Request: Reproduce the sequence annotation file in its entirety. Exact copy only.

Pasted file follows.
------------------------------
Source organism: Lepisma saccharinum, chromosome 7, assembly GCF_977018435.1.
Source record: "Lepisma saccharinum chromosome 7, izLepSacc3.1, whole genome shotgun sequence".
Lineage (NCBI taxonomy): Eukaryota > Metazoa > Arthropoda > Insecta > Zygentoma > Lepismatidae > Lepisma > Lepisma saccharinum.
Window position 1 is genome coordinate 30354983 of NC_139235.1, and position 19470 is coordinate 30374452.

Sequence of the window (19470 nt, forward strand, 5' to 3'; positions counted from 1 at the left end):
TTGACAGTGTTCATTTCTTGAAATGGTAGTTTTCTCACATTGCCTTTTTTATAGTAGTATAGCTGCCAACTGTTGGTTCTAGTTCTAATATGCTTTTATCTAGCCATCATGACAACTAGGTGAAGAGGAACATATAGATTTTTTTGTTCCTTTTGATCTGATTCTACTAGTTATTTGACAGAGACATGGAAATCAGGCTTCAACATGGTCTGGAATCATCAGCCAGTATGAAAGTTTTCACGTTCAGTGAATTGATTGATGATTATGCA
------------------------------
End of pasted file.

Source organism: Lepisma saccharinum, chromosome 7, assembly GCF_977018435.1.
Source record: "Lepisma saccharinum chromosome 7, izLepSacc3.1, whole genome shotgun sequence".
Lineage (NCBI taxonomy): Eukaryota > Metazoa > Arthropoda > Insecta > Zygentoma > Lepismatidae > Lepisma > Lepisma saccharinum.
Window position 1 is genome coordinate 30354983 of NC_139235.1, and position 19470 is coordinate 30374452.

Sequence of the window (19470 nt, forward strand, 5' to 3'; positions counted from 1 at the left end):
TTGACAGTGTTCATTTCTTGAAATGGTAGTTTTCTCACATTGCCTTTTTTATAGTAGTATAGCTGCCAACTGTTGGTTCTAGTTCTAATATGCTTTTATCTAGCCATCATGACAACTAGGTGAAGAGGAACATATAGATTTTTTTGTTCCTTTTGATCTGATTCTACTAGTTATTTGACAGAGACATGGAAATCAGGCTTCAACATGGTCTGGAATCATCAGCCAGTATGAAAGTTTTCACGTTCAGTGAATTGATTGATGATTATGCA